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    Description

    Charleston, SC- Bank of the State of South Carolina Fractional Notes, Including Several Unlisted Varieties. Estimated 324 Pieces.
    The following fractional notes are contained in this lot:
    S473 25¢ April 1, 1861 (20 notes)- Ten of the examples are printed on the backs of notes from the fictitious State Stock Back of Tallahassee, Florida; S475 10¢ July 1, 1861 (7 notes); S476 20¢ July 1, 1861 (10 notes); S477 25¢ July 1, 1861 (10 notes); S478 25¢ July 1, 1861 (57 notes)- Eleven of the examples have blank backs; S479 50¢ July 1, 1861 (10 notes); S480 50¢ Jan. 1, 1862 (15 notes); S481 50¢ Jan. 1, 1962 (15 notes); S482 5¢ Mar. 1, 1862 (4 notes); S483 10¢ Mar.1, 1862 (5 notes); S484, 20¢ Mar. 1, 1862 (10 notes); S485 5¢ June 1862 (10 notes); S486 5¢ June 1862 (5 notes); S490 10¢ June 1862 (3 notes); S494 15¢ June 1862 (5 notes); S495, 15¢ June 1862 (7 notes); S497 15¢ June 1862 (5 notes); S498 25¢ June 1862 (16 notes)- One has a larger "25"; S499 25¢ June 1862 (8 notes); S502 50¢ June 1862 (62 notes)- 24 of the examples have a larger "50" similar to S506; S503 50¢ June 1862 (11 notes)- one of the notes displays an obstruction error at the lower left corner; S506 50¢ June 1862 (9 notes)- 4 of the notes have a smaller "50" similar to S507; S507 50¢ June 1862 (20 notes)- 10 of the notes have a larger "50."

    The notes grade Very Good to Very Fine and have been hammer cancelled. In some cases tears are observed at the cancel. A number of the notes have been rubber-stamped on the back with "DABNEY, MORGAN & CO. vs. The Pres't & Dir's of the BANK of the STATE of SO.CA. PROVED..." A few of the notes are also have oval, rubber-stamped "W.H. GIBBES CANCELED COUNTY TREASURER" notations. This lot is being offered without an estimate. Lot viewing is strongly encouraged due to the quantity and variety of material contained. There will be no returns on this lot for any reason. (Total: 324 notes)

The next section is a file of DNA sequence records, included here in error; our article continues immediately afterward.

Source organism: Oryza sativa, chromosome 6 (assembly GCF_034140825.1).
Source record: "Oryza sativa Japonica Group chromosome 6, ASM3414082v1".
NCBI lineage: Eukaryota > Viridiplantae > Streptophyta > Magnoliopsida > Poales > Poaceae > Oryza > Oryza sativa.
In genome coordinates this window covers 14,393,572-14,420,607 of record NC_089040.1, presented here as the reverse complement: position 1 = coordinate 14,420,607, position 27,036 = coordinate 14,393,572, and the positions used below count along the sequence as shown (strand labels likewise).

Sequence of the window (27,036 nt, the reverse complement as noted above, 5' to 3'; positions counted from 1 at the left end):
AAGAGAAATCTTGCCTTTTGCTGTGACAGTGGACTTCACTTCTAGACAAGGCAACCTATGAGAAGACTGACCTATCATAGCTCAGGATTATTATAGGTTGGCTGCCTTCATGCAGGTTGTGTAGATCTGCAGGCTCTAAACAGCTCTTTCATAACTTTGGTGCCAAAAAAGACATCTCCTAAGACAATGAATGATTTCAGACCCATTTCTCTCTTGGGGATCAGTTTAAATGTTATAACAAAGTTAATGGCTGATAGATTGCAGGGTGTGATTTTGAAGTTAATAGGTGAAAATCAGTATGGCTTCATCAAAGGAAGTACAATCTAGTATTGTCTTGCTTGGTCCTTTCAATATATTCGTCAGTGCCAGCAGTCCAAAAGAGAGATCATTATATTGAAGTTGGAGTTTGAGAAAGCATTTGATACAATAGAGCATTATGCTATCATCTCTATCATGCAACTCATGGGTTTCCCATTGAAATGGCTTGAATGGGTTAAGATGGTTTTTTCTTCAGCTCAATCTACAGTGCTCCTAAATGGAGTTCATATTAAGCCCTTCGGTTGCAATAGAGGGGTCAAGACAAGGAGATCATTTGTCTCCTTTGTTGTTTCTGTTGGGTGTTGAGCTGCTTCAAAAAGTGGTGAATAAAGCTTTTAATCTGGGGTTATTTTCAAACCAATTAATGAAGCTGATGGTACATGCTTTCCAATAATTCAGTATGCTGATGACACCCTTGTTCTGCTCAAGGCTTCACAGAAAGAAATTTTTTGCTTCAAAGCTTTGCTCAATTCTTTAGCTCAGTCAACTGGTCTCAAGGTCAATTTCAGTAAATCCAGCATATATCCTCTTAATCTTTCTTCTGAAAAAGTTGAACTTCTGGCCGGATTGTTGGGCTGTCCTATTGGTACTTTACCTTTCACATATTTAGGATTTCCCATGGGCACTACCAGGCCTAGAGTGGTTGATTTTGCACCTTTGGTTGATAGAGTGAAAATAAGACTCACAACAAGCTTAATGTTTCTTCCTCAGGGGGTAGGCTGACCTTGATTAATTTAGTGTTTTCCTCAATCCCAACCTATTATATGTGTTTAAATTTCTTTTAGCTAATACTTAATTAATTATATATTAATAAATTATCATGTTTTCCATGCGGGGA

More Information:

    We are pleased to offer fourteen lots containing a large quantity of notes from the Bank of the State of South Carolina. The lots provide insight into post-Civil War finance in South Carolina as explained below. Included within the material are a number of varieties that are unlisted in Sheheen's South Carolina Obsolete Notes and Scrip. Please see the individual lot descriptions for additional information.

     

    The Bank of the State of South Carolina, wholly owned by the State of South Carolina, was chartered in 1812. It also served as the fiscal agent of the State from its inception until the end of the Civil War in 1865. This was a unique arrangement in the South and the notes were considered State issues because they were fully backed by the State of South Carolina. Due to that fact, the U.S. Supreme Court upheld a decision after the war that the bank could not enter into bankruptcy, but must instead pay off its obligations.